Social media video is an excellent way to connect with your audience, make your business stand out, grab customers’ attention and make a lasting impression.

It’s no wonder that over half of marketers’ value video as having the highest ROI of any type of content. We’re consuming video like never before. By 2021, it’s projected that 80% of all web traffic is projected to be video based.

So, to help you get the most out of video, here’s our ultimate guide to using video content on social media.

Facebook

When it comes to Facebook, live video is the way to go.

Great for engagement, live videos on Facebook are watched 3x longer than traditional videos. Users also comment 10x more on live videos, as it gives them the chance to take part in real-time conversation with other users.

In some ways, live video might also be easier for your business to produce as you don’t need to think as deeply about the finished product. Live video can be easily filmed on a smartphone without the need for it to be edited. It also doesn’t need a script, instead relying on more natural interviews and talks that will also help build up a sense of realness which is easier for the audience to connect to.

Combined with the added appeal of FOMO (Fear of missing out) – live videos are a powerful way to reach and engage with your audience.

Facebook will also automatically save the video once it’s over, so you can use it again as often as you like in the future.

This example from Nike Football is a great way to make the best use from Facebook live.

In the video, Nike pitted eight professional footballers against each other in a battle to be crowned the ultimate finisher. By voting with different emoji reactions, the viewers could also award bonus points to players and help them progress to the next round – making it a great way to get the audience involved. These reactions increased the reach of the video, helping it achieve over 3 million views, 75,000 reactions and almost 9,000 shares.

Instagram

Instagram may be known as a photo platform – but videos are performing incredibly well on the app.

In fact, currently 2% of ads on Instagram are now video.

However, because long videos on Instagram receive less engagement, short videos are the way to go to get the edge on IG. Remember, the 60 second cut off is a limit – not a target.

For Instagram, you want to be posting short videos that are as visual as the pictures you find on the app.

This GIF style video from H&M is a great example of well-performing Instagram video – keeping it short, sweet and highly visual, without coming across as overtly sales based or corporate.

Happy #internationalcatday from @hm_home! ? #HMHome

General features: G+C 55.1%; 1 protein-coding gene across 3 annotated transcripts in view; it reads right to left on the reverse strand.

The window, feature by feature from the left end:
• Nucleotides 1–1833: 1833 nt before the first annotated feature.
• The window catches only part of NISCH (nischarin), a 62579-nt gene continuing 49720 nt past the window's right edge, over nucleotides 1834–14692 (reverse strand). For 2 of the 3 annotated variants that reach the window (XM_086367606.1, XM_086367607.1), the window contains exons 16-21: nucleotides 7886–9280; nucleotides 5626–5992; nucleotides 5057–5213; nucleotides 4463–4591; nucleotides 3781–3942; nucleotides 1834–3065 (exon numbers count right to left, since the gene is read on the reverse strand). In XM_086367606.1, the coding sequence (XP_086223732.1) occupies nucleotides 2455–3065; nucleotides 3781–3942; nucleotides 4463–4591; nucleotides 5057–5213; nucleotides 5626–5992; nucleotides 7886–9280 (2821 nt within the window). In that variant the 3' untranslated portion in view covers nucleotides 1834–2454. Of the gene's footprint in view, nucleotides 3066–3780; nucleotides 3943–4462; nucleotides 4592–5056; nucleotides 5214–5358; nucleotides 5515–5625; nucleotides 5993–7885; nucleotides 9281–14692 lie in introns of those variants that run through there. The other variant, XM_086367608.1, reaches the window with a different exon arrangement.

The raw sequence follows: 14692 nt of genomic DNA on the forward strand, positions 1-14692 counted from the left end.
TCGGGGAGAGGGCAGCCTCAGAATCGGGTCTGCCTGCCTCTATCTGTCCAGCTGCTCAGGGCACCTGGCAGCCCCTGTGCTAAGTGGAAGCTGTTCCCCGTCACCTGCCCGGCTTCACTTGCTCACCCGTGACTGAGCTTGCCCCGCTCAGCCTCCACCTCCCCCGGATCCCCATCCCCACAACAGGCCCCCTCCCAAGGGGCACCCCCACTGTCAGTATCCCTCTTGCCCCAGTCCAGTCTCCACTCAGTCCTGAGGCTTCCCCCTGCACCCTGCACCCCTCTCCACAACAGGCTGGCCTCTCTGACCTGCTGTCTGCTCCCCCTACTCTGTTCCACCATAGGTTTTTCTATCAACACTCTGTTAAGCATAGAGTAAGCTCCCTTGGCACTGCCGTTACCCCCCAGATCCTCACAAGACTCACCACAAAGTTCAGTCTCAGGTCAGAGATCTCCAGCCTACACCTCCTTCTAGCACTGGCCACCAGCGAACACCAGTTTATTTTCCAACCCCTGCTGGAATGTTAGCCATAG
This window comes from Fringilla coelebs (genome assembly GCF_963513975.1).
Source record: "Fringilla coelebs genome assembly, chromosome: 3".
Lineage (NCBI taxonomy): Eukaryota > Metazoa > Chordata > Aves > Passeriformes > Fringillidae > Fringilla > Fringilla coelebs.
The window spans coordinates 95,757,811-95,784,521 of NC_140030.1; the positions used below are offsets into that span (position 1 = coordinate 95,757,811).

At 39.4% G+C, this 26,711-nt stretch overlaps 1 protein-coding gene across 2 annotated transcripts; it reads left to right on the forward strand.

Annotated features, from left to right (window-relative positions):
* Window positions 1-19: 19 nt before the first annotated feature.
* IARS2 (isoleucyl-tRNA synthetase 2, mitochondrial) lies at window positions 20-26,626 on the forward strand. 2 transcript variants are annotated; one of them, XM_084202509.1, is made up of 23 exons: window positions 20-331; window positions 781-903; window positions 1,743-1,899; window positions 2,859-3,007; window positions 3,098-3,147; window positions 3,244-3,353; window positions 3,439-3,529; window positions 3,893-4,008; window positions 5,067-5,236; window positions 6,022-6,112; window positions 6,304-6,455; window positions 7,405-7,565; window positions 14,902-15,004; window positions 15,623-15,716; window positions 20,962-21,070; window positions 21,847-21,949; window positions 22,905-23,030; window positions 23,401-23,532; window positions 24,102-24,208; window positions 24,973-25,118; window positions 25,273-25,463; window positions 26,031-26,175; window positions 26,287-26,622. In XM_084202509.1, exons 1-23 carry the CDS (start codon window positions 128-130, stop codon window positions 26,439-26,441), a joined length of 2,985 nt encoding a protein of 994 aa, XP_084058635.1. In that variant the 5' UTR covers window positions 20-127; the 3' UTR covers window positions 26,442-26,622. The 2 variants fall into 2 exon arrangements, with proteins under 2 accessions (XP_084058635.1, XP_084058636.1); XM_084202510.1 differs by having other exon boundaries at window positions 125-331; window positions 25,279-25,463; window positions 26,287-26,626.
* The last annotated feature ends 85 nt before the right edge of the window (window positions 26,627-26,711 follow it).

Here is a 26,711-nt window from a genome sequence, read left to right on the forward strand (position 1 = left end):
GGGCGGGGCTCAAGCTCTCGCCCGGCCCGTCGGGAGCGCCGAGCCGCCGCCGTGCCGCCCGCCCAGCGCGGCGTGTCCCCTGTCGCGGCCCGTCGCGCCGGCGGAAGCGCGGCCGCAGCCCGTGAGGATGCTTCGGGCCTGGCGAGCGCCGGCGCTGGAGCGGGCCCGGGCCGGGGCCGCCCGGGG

A post shared by H&M (@hm) on

Twitter

At first glance, Twitter may seem like a video free-for-all. Because of the variation of content that you’ll find on this platform, Twitter works well as a second place to post and repurpose video from other social channels.

Twitter shouldn’t just be used as a place to repost content though. There are some video types that work really well on this platform and help your brand stand out.

Video has increased on Twitter by over 50% since the beginning of 2016, and is 6x more likely to be retweeted than photos, and 3x more than gifs.

Twitter also gives you the opportunity to post slightly more long-form videos – with a cap of 2 minutes and 30 seconds.

As always with video, just because you can make longer videos, it doesn’t mean that you need to fill every second with things that your customers don’t want to see.

These Tasty recipe videos are great examples of how to use longer forms, without overwhelming the user by editing bits out that the audience doesn’t need to see. The custom graphics also mean that the audience can easily watch without sound – adapting well to the to the autoplay functionality.

In addition, short loop style videos also work well on Twitter, such as this example from Next.

Just a few seconds long, loop style videos embody the ghost of vine – showing there’s still a demand for these super short videos.

LinkedIn

After launching their video platform late last year, LinkedIn is still relatively new to the video game.

At this moment, it’s hard to see how users react and engage with the content. According to LinkedIn, their video functionality will allow brands to:

  • Create tutorials and how-to’s related to your industry.
  • Go behind the scenes of your company and its day-to-day activities.
  • Share current projects and hype up new launches.

YouTube

Everyday users will watch billions of hours’ worth of video daily.  As one of the world’s biggest video platforms, YouTube is something you don’t want to be sleeping on.

According to Hubspot, the most common types of marketing videos posted to YouTube are:

  • Explainer videos
  • Product demos
  • How-to’s
  • Testimonials

Yet, there’s no limit on the types of video that work with YouTube, and with the ability to easily embed into your website or share across other social channels, Youtube is perfect for your business.

This case study we did for True Refrigeration is a great example of the types of video that work well on YouTube.

Make the most from your video

Video is a massively effective way to attract and engage with your audience. As a creative medium, there is no single approach to fit all companies – you need to do what works well for your company and fits into your brand.

At every stage, make sure you keep your customers in mind. There is no point in creating content that your customers aren’t interested in, on social channels that they’re not on.

Want to try video but not sure where to get started? Don’t worry – we have a team of video experts on hand to help you get the most from your marketing.

Let’s talk video.

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Posted by Katrina Starkie